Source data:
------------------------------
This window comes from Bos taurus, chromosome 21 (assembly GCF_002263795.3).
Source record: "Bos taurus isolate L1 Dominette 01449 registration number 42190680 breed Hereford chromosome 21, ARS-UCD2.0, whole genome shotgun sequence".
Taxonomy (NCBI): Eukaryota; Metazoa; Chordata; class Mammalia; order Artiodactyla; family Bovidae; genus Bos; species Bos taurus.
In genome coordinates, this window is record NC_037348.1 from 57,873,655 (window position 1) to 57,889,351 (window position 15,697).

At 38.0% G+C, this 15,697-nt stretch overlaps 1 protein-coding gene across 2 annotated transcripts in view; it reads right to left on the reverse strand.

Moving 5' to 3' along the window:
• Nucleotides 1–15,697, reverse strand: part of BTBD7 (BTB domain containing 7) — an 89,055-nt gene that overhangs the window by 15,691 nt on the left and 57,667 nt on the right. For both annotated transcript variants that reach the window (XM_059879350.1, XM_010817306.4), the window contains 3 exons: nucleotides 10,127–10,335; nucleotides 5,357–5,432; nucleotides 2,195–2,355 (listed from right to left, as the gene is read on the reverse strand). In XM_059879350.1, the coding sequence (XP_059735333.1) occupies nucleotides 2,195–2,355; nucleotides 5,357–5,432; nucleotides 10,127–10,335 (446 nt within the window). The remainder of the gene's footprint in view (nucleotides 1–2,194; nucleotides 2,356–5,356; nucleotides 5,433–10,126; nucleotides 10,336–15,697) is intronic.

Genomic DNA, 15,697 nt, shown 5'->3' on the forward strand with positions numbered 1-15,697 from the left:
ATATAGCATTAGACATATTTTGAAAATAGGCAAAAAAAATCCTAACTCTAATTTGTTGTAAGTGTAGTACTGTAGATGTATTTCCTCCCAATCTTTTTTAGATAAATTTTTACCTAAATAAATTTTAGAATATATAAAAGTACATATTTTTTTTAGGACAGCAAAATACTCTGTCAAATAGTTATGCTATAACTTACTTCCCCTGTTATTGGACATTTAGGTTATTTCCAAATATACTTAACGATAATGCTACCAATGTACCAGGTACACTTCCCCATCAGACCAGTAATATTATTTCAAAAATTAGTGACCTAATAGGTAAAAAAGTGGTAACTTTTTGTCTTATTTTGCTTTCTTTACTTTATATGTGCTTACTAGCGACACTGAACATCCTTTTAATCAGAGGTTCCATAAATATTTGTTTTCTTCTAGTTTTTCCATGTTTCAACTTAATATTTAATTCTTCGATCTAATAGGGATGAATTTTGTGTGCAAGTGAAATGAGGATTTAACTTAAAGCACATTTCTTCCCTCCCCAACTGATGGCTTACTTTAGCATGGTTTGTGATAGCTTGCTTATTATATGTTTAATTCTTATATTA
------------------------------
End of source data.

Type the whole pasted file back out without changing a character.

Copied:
This window comes from Bos taurus, chromosome 21 (assembly GCF_002263795.3).
Source record: "Bos taurus isolate L1 Dominette 01449 registration number 42190680 breed Hereford chromosome 21, ARS-UCD2.0, whole genome shotgun sequence".
Taxonomy (NCBI): Eukaryota; Metazoa; Chordata; class Mammalia; order Artiodactyla; family Bovidae; genus Bos; species Bos taurus.
In genome coordinates, this window is record NC_037348.1 from 57,873,655 (window position 1) to 57,889,351 (window position 15,697).

At 38.0% G+C, this 15,697-nt stretch overlaps 1 protein-coding gene across 2 annotated transcripts in view; it reads right to left on the reverse strand.

Moving 5' to 3' along the window:
• Nucleotides 1–15,697, reverse strand: part of BTBD7 (BTB domain containing 7) — an 89,055-nt gene that overhangs the window by 15,691 nt on the left and 57,667 nt on the right. For both annotated transcript variants that reach the window (XM_059879350.1, XM_010817306.4), the window contains 3 exons: nucleotides 10,127–10,335; nucleotides 5,357–5,432; nucleotides 2,195–2,355 (listed from right to left, as the gene is read on the reverse strand). In XM_059879350.1, the coding sequence (XP_059735333.1) occupies nucleotides 2,195–2,355; nucleotides 5,357–5,432; nucleotides 10,127–10,335 (446 nt within the window). The remainder of the gene's footprint in view (nucleotides 1–2,194; nucleotides 2,356–5,356; nucleotides 5,433–10,126; nucleotides 10,336–15,697) is intronic.

Genomic DNA, 15,697 nt, shown 5'->3' on the forward strand with positions numbered 1-15,697 from the left:
ATATAGCATTAGACATATTTTGAAAATAGGCAAAAAAAATCCTAACTCTAATTTGTTGTAAGTGTAGTACTGTAGATGTATTTCCTCCCAATCTTTTTTAGATAAATTTTTACCTAAATAAATTTTAGAATATATAAAAGTACATATTTTTTTTAGGACAGCAAAATACTCTGTCAAATAGTTATGCTATAACTTACTTCCCCTGTTATTGGACATTTAGGTTATTTCCAAATATACTTAACGATAATGCTACCAATGTACCAGGTACACTTCCCCATCAGACCAGTAATATTATTTCAAAAATTAGTGACCTAATAGGTAAAAAAGTGGTAACTTTTTGTCTTATTTTGCTTTCTTTACTTTATATGTGCTTACTAGCGACACTGAACATCCTTTTAATCAGAGGTTCCATAAATATTTGTTTTCTTCTAGTTTTTCCATGTTTCAACTTAATATTTAATTCTTCGATCTAATAGGGATGAATTTTGTGTGCAAGTGAAATGAGGATTTAACTTAAAGCACATTTCTTCCCTCCCCAACTGATGGCTTACTTTAGCATGGTTTGTGATAGCTTGCTTATTATATGTTTAATTCTTATATTA